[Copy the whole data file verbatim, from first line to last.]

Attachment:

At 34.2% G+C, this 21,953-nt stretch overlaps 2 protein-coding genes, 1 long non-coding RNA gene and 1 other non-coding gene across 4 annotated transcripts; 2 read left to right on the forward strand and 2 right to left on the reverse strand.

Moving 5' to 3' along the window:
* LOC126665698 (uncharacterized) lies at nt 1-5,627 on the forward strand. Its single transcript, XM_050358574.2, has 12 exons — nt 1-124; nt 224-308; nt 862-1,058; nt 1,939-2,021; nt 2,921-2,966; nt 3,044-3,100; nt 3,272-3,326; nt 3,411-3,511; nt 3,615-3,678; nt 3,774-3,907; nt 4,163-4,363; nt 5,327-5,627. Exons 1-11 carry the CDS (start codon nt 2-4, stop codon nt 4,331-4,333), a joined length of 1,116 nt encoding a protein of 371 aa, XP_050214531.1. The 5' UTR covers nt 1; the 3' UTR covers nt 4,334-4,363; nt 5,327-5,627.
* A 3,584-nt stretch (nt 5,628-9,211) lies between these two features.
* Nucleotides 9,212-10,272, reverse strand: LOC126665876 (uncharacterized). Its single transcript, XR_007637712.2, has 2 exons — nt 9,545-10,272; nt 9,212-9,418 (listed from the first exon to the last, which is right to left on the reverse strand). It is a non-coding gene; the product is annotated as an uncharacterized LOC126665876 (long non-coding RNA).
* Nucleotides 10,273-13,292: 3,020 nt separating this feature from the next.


At 34.2% G+C, this 21,953-nt stretch overlaps 2 protein-coding genes, 1 long non-coding RNA gene and 1 other non-coding gene across 4 annotated transcripts; 2 read left to right on the forward strand and 2 right to left on the reverse strand.

Moving 5' to 3' along the window:
* LOC126665698 (uncharacterized) lies at nt 1-5,627 on the forward strand. Its single transcript, XM_050358574.2, has 12 exons — nt 1-124; nt 224-308; nt 862-1,058; nt 1,939-2,021; nt 2,921-2,966; nt 3,044-3,100; nt 3,272-3,326; nt 3,411-3,511; nt 3,615-3,678; nt 3,774-3,907; nt 4,163-4,363; nt 5,327-5,627. Exons 1-11 carry the CDS (start codon nt 2-4, stop codon nt 4,331-4,333), a joined length of 1,116 nt encoding a protein of 371 aa, XP_050214531.1. The 5' UTR covers nt 1; the 3' UTR covers nt 4,334-4,363; nt 5,327-5,627.
* A 3,584-nt stretch (nt 5,628-9,211) lies between these two features.
* Nucleotides 9,212-10,272, reverse strand: LOC126665876 (uncharacterized). Its single transcript, XR_007637712.2, has 2 exons — nt 9,545-10,272; nt 9,212-9,418 (listed from the first exon to the last, which is right to left on the reverse strand). It is a non-coding gene; the product is annotated as an uncharacterized LOC126665876 (long non-coding RNA).
* Nucleotides 10,273-13,292: 3,020 nt separating this feature from the next.